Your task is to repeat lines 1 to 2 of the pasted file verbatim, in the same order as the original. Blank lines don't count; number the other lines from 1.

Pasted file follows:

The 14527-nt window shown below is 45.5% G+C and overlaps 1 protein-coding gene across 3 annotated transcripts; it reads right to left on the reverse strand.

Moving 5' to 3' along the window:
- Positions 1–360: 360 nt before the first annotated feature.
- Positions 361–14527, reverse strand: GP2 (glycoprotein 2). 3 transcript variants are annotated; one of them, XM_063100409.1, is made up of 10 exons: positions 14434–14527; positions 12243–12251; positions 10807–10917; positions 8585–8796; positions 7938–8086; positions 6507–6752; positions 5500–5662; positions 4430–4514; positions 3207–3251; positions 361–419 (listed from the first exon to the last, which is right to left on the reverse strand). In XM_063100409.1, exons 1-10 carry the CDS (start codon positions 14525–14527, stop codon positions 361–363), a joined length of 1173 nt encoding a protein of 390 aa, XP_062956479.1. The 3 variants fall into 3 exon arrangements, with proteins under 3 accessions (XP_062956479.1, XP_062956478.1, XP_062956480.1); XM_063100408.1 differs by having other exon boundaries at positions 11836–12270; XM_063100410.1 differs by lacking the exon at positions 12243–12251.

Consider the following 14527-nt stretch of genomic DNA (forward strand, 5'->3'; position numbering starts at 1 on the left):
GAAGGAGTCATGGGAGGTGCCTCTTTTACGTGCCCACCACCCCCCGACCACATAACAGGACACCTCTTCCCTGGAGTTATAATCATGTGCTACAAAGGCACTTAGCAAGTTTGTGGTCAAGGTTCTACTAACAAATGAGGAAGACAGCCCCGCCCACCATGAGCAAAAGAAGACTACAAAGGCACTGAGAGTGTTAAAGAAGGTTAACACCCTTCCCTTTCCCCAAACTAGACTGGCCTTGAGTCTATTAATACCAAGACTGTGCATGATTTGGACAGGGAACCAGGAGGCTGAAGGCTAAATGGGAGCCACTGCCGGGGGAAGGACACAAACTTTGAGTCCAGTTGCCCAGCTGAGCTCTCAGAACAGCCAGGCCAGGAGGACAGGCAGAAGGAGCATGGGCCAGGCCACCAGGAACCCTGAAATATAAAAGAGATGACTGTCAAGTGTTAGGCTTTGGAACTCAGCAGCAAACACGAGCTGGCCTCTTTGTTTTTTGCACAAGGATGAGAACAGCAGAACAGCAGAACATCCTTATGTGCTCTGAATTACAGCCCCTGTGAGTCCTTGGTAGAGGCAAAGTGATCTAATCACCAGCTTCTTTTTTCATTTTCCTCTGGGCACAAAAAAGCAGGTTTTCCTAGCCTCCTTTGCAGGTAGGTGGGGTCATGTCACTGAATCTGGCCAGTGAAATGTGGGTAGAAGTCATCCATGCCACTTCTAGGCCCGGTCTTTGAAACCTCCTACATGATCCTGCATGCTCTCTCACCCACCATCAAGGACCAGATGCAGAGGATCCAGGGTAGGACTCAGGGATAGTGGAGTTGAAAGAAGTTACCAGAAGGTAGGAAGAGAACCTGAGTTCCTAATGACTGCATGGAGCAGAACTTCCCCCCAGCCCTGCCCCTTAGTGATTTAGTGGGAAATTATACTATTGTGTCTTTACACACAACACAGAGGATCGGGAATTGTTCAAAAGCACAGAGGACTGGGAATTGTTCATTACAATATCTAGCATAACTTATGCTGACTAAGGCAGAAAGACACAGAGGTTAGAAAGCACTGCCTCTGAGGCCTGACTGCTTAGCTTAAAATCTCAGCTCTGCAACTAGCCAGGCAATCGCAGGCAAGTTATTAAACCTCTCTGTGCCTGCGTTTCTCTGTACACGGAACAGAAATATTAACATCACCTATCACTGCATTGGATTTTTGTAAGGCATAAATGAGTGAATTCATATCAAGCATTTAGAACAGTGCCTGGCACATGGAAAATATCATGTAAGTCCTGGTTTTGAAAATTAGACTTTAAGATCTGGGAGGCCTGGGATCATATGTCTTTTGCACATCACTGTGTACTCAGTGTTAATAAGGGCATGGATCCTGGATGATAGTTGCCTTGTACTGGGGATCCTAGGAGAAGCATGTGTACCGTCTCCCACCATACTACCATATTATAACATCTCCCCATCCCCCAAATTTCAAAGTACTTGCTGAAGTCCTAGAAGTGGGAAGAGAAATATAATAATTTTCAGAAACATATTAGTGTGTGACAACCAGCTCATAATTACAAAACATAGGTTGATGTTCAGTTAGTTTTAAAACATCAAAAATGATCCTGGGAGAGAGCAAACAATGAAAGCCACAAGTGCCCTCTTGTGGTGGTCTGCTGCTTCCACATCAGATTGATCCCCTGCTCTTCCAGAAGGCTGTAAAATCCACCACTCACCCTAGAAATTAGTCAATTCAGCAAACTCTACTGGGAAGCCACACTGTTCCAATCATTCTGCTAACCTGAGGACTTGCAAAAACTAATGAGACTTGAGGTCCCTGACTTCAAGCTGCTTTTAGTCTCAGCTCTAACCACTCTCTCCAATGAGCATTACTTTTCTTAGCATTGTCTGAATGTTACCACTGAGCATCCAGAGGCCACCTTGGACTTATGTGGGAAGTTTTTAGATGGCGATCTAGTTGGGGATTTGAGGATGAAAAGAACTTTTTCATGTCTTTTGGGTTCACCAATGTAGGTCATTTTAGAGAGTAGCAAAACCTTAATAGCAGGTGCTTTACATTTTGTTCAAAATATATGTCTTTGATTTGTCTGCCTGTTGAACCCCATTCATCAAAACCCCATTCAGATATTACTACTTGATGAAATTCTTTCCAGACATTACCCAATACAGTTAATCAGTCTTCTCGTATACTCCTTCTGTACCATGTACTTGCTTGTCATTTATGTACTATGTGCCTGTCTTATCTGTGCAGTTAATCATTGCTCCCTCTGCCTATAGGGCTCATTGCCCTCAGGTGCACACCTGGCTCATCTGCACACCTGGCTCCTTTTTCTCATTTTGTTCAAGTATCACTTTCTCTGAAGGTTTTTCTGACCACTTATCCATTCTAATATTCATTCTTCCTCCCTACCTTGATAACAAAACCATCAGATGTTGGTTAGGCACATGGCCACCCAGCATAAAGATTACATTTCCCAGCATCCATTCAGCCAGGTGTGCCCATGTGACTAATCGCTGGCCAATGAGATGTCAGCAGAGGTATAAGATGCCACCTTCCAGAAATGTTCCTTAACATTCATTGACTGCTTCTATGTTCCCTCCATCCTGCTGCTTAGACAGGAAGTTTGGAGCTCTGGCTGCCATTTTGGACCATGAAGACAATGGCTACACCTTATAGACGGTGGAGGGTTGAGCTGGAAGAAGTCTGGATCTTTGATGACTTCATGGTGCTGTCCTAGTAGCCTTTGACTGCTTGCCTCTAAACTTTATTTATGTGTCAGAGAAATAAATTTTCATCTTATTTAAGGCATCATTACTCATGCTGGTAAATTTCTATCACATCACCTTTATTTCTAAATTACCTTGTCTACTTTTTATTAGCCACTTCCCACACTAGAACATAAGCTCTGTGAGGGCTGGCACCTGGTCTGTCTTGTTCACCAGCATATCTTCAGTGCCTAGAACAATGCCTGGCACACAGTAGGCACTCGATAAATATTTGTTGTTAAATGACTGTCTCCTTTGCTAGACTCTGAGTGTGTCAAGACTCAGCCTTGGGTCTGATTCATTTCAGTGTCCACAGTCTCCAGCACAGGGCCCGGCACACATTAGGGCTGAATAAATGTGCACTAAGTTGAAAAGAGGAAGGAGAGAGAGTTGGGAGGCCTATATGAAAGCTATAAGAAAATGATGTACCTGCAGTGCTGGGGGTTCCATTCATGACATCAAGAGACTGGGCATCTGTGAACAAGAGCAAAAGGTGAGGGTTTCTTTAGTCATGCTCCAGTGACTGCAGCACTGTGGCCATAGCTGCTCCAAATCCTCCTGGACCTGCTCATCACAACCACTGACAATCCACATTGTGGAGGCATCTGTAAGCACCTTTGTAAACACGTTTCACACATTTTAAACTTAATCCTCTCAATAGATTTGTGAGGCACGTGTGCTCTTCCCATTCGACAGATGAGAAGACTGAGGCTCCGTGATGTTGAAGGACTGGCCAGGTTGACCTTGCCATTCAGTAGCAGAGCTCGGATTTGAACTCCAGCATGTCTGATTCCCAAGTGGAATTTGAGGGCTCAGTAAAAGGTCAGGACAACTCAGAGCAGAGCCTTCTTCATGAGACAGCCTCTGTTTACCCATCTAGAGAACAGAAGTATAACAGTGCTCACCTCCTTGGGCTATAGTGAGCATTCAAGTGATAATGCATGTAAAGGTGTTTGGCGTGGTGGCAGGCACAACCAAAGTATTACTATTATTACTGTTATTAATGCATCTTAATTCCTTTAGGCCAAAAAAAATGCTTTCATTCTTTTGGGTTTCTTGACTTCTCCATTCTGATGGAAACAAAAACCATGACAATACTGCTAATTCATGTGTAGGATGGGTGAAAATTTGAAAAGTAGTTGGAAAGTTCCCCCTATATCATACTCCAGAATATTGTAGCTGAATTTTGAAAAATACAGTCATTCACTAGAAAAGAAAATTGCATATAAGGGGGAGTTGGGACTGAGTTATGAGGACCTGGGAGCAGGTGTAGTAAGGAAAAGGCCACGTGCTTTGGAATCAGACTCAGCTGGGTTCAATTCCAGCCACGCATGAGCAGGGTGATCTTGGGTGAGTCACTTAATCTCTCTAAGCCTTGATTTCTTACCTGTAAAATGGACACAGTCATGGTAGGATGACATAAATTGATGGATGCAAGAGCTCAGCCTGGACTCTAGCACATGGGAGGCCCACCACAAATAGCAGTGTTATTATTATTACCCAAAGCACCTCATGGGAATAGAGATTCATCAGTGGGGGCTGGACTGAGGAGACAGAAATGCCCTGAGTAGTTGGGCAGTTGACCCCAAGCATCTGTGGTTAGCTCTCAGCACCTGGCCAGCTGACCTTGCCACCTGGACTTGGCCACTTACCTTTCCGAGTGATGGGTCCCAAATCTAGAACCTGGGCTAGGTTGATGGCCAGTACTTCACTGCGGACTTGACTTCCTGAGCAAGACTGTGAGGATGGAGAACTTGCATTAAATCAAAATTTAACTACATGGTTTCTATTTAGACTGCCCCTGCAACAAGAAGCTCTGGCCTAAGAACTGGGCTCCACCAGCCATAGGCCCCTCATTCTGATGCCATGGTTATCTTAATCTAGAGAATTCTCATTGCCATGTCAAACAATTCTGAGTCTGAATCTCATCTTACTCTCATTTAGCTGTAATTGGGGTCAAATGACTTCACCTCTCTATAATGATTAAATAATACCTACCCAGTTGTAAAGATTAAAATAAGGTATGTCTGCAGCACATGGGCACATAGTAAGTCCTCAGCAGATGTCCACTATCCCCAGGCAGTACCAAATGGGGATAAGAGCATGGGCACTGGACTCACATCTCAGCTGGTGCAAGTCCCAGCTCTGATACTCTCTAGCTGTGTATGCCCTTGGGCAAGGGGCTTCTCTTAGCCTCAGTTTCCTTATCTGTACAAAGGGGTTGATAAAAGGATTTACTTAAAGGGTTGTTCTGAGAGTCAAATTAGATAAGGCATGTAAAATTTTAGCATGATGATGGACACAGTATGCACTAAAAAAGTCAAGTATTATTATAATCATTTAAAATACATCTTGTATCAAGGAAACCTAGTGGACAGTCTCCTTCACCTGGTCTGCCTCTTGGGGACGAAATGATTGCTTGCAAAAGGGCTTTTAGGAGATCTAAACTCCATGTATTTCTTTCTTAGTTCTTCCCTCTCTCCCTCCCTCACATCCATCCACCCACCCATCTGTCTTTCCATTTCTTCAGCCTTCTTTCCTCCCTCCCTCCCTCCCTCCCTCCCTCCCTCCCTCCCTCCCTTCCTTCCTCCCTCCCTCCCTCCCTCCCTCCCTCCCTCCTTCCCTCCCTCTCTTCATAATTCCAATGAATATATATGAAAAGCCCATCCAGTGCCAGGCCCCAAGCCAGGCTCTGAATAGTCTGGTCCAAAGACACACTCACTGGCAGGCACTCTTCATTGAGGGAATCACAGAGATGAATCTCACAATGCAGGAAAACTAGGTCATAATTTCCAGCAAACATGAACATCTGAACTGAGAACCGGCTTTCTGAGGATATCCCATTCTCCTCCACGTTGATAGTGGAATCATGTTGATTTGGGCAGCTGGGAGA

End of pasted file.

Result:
The 14527-nt window shown below is 45.5% G+C and overlaps 1 protein-coding gene across 3 annotated transcripts; it reads right to left on the reverse strand.

Moving 5' to 3' along the window: